ZYZZYVA EventsApril 7, 2017
2017 Library Laureates Benefit Gala
Location: 7 p.m., Main Library, 100 Larkin St., San Francisco
Description: Benefitting the SF Public Library, and featuring guests of honor Lawrence Ferlinghetti and Peter Wiley, and other literary luminaries such as Rebecca Solnit, Karen Joy Fowler, Vanessa Hua, Soma Mei-Sheng Frazier, Gary Soto, and many more. More info about the event and tickets: http://bit.ly/2mq3Gz4April 17, 2017
In Conversation with Edie Meidav
Location: 7:30 p.m., The Booksmith, 1644 Haight St., San Francisco
Description: Meidav, author of the novels "Lola, California," "The Far Field," and "Crawl Space," will be in conversation with Managing Editor Oscar Villalon about her new story collection, "Kingdom of the Young." Free. More info: http://bit.ly/2nxWOiMApril 22, 2017
Los Angeles Times Festival of Books
Location: 4:30 p.m., Hancock Foundation, Signing Area 1, University of Southern California
Description: Writing and Publishing: Breaking In & Then Some. Panel featuring the National Book Foundation's Lisa Lucas, agent Bonnie Nadell, & Managing Editor Oscar Villalon, moderated by agent Betsy Amster. Free. More info: http://sched.co/A1i5
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Tag Archives: fiction
The Refugees (224 pages; Grove), the new book by Pulitzer Prize-winning author Viet Thanh Nguyen, consists of eight stories circling around the displacement caused by the Vietnam War. Though reviewers of the collection have tied the narratives of these stories to some kind of universal “immigrant experience,” the title of the book, as well as the historical context of the stories, refuses this oversimplified categorization. The Refugees gently but firmly reminds the reader of the difference, which lies largely in the ways one group has had some kind of choice in leaving their place of origin, while the other has …Continue reading
César Aira’s books often shrug off the shackles of genre, tradition, structure, or sense. They’re also often short. Usually around 100 pages, these novellas are complete in and of themselves. However, readers will most likely leave an Aira text in a completely different mental state than from the one they entered with—such is the challenge and the pleasure of reading him. Aira’s latest book, Ema, the Captive (128 pages; New Directions; translated by Chris Andrews), is fairly straightforward in substance and story. A 19th-century Western set in Argentina is probably the most succinct way to describe it but to box this book …Continue reading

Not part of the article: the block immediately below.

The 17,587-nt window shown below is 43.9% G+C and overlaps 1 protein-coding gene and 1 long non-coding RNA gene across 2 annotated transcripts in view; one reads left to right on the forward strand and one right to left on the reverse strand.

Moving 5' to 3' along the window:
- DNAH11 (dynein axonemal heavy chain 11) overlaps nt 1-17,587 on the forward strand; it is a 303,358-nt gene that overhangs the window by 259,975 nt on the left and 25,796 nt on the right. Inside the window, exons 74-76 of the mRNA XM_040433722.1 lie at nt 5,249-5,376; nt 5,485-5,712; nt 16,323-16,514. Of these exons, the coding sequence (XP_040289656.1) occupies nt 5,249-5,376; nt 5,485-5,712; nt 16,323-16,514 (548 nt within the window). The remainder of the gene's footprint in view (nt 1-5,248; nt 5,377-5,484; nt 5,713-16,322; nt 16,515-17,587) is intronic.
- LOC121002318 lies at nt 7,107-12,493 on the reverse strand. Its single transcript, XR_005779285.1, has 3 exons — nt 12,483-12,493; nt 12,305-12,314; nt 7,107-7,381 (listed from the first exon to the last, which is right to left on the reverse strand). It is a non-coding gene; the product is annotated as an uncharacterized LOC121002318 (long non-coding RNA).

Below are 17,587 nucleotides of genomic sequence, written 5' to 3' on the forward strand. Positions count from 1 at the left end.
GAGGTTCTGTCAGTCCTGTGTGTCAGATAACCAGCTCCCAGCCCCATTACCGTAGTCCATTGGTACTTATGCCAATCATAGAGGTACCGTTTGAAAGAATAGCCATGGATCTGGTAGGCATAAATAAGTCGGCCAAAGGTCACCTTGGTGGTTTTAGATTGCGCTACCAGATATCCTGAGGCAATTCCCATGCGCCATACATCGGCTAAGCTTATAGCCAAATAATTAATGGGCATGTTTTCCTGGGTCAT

MB Caschetta’s recent story collection, Pretend I’m Your Friend (Engine Books; 200 pages), explores what one of its characters calls “terrible love.” In eleven entwined stories, Caschetta examines confusing and often painful friendships, romances, and familial bonds: a set of parents who share a sexual desire for their kids’ babysitter, a dying mother who wishes cancer on her daughters instead of herself, a clairvoyant whose visions the end of her marriage. Just when you think you have wrapped your head around the root of a character’s issues, Caschetta will offer a different perspective in a later story. One problem bleeds …Continue reading
Mar Colón-Margolies is a former editor at Nation Books. Her reporting has appeared in The Nation, the Columbia Journalism Review online, and on Rhode Island Public Radio. Her story “Revision” appears in the new issue of ZYZZYVA.
Set in Texas, “Revision” is the tale of a journalist on assignment writing about that state’s draconian abortion laws. In the course of his work he faces questions of professional and even personal ethics as he re-connects with a past love. The following is an excerpt, but you can read the story in its entirety by getting a copy here. (Also, Mar Colón-Margolies will be reading from her work at ZYZZYVA’s Winter Issue Launch at Greenlight Bookstore on January 12.)
Patrick Hoffman was born in San Francisco, where for a decade he worked as both a private investigator and an investigator for the Public Defender’s Office. His first novel, The White Van, was a finalist for the CWA Ian Fleming Steel Dagger Award and was named a Wall Street Journal best book of the year. His new novel is Every Man a Menace, which Kirkus, in its starred review, called “a nasty tour de force” and a “strong and original addition to the crime fiction genre.” Hoffman spoke to ZYZZYVA Managing Editor Oscar Villalon about his new book at the Booksmith …Continue reading